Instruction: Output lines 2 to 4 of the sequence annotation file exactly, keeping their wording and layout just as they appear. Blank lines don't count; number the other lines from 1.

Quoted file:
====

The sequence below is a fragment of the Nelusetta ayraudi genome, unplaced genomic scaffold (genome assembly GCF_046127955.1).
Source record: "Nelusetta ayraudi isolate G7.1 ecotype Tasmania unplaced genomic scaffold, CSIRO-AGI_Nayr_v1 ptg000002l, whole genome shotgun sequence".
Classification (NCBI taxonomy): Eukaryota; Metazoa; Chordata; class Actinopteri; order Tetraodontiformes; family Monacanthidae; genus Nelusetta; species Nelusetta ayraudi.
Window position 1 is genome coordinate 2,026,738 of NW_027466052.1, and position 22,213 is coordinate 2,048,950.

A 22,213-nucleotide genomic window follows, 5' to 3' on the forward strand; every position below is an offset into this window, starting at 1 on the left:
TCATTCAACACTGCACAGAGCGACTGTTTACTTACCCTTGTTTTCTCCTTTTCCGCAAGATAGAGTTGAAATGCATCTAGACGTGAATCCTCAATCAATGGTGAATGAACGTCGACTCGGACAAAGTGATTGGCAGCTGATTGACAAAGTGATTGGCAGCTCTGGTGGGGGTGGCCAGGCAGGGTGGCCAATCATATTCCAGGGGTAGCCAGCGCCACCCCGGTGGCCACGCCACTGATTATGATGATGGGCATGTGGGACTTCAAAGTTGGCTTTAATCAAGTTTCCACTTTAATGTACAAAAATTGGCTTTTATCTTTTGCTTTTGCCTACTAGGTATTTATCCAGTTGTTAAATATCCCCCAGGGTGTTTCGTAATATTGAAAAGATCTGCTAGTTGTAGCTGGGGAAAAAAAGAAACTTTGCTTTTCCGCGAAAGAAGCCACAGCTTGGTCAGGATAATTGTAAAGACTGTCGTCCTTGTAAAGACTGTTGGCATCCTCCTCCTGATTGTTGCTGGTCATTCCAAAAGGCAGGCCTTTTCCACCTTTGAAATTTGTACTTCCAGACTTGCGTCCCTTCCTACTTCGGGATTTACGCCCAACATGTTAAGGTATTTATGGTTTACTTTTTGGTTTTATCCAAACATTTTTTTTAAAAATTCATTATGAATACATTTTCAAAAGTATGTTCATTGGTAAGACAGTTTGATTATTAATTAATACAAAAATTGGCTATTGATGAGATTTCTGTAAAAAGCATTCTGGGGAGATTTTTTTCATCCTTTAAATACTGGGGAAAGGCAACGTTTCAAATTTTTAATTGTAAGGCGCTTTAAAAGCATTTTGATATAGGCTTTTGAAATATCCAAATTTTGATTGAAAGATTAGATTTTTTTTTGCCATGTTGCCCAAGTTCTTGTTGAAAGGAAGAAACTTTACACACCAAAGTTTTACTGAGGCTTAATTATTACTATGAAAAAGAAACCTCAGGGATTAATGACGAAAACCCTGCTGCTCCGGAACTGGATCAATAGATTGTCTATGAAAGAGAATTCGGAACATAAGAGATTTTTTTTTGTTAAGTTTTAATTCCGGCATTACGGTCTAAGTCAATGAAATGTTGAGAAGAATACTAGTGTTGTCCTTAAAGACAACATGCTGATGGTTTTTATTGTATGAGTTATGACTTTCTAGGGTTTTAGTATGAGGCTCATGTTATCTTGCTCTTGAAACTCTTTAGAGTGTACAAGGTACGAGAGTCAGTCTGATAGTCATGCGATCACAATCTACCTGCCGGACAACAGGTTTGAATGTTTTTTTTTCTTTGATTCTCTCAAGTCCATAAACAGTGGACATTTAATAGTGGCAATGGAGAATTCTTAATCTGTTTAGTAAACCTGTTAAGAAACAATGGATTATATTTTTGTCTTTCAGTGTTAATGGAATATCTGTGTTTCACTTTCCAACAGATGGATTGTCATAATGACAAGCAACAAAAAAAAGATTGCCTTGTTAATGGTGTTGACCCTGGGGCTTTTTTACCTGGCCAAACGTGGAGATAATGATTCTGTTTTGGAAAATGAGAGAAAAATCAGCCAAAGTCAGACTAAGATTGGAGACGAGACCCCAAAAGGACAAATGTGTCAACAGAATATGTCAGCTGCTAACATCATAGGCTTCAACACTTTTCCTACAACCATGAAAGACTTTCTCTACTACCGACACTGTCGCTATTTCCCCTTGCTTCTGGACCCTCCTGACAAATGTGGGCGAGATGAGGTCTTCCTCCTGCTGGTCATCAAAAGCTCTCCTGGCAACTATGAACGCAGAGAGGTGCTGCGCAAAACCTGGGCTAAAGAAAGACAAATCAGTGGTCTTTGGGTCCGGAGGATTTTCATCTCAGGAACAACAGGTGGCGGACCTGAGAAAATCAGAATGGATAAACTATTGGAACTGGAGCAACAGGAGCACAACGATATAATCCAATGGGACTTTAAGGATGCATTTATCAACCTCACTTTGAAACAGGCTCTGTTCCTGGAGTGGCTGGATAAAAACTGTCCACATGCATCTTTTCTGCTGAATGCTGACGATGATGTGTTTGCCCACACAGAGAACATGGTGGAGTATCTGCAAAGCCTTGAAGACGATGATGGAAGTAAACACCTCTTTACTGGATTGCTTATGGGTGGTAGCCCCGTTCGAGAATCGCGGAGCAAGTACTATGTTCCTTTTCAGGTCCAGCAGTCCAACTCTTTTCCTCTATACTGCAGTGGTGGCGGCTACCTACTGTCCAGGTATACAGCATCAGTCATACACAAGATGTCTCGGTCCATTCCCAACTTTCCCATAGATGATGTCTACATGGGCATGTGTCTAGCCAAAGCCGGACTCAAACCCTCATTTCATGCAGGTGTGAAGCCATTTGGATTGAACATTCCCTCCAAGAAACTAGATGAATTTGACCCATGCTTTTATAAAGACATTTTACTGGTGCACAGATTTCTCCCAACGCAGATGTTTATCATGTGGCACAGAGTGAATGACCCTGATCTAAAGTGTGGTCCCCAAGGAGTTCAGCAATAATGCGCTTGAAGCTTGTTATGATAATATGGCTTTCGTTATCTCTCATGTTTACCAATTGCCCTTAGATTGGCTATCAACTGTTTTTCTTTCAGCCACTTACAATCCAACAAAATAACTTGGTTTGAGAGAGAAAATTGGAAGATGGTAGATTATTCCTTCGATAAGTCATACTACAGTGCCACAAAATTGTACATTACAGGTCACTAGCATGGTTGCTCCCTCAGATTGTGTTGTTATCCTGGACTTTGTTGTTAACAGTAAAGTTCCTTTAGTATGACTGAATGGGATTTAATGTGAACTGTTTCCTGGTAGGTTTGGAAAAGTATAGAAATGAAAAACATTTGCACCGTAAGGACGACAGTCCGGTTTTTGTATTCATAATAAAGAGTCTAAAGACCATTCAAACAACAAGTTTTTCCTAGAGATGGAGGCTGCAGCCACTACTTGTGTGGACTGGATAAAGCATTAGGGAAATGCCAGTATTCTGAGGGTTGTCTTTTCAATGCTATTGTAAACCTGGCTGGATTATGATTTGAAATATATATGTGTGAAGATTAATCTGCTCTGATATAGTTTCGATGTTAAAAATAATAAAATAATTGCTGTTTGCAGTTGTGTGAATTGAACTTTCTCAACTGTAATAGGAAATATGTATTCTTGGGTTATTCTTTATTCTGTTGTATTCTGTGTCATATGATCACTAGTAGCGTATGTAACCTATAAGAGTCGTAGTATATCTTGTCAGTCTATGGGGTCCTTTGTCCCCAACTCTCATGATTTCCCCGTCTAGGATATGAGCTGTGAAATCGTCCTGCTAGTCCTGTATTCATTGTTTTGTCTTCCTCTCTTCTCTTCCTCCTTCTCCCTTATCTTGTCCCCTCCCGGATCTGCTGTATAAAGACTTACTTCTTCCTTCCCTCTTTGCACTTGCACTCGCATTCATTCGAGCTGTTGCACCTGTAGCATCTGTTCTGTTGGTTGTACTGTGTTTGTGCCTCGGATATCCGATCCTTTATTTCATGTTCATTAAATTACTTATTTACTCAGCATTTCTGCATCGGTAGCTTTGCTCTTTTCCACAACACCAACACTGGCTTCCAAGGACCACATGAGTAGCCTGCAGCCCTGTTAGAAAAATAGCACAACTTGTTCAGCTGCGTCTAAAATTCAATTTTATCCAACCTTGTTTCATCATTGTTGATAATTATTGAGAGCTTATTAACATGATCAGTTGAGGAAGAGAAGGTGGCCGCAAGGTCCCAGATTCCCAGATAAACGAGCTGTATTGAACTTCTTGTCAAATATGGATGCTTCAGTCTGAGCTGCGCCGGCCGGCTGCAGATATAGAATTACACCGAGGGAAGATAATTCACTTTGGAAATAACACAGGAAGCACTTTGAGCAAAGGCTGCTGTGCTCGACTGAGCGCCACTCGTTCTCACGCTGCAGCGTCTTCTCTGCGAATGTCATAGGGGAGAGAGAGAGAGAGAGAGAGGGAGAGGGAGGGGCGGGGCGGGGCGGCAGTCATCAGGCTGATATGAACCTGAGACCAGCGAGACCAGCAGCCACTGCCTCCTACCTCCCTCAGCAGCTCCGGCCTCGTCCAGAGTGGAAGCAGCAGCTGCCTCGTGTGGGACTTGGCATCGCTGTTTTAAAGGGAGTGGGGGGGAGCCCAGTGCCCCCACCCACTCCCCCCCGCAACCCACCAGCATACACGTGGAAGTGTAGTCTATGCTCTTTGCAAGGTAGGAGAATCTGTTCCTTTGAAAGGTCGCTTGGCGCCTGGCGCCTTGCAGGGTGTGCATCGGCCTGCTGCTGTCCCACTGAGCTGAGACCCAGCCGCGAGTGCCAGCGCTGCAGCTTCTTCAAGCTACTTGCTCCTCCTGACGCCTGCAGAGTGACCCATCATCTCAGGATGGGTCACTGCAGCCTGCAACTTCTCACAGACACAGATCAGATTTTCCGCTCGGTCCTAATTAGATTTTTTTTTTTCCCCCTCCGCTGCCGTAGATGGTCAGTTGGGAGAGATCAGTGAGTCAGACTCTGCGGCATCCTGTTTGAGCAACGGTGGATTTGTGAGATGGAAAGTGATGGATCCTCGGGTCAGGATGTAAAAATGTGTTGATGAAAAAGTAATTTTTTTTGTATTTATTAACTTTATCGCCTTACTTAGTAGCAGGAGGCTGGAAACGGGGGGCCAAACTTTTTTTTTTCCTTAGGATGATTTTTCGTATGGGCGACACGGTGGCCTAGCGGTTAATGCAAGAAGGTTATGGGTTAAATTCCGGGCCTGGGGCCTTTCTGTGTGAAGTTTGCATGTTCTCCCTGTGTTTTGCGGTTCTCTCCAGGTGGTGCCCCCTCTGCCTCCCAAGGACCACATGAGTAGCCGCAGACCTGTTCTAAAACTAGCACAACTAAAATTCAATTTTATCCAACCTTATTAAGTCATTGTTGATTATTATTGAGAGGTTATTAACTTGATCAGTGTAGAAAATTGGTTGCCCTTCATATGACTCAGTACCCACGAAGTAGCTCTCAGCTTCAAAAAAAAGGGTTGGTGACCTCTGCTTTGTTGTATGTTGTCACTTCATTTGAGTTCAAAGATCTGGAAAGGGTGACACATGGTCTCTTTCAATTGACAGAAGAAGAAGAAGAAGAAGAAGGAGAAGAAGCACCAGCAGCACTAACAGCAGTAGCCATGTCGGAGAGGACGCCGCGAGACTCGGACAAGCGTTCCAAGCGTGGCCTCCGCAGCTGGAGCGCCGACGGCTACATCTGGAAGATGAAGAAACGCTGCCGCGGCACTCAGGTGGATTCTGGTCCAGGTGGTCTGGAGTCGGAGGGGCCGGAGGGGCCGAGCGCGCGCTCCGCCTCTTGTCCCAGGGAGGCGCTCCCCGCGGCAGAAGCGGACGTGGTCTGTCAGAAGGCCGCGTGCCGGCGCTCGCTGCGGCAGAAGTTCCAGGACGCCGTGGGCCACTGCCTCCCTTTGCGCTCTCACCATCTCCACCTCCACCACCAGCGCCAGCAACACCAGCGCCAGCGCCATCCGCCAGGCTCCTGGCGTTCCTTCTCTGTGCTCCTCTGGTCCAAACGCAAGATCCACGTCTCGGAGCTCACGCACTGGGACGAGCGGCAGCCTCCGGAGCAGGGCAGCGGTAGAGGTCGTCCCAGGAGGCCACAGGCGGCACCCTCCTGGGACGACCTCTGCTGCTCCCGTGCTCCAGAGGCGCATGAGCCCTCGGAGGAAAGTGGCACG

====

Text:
Source record: "Nelusetta ayraudi isolate G7.1 ecotype Tasmania unplaced genomic scaffold, CSIRO-AGI_Nayr_v1 ptg000002l, whole genome shotgun sequence".
Classification (NCBI taxonomy): Eukaryota; Metazoa; Chordata; class Actinopteri; order Tetraodontiformes; family Monacanthidae; genus Nelusetta; species Nelusetta ayraudi.
Window position 1 is genome coordinate 2,026,738 of NW_027466052.1, and position 22,213 is coordinate 2,048,950.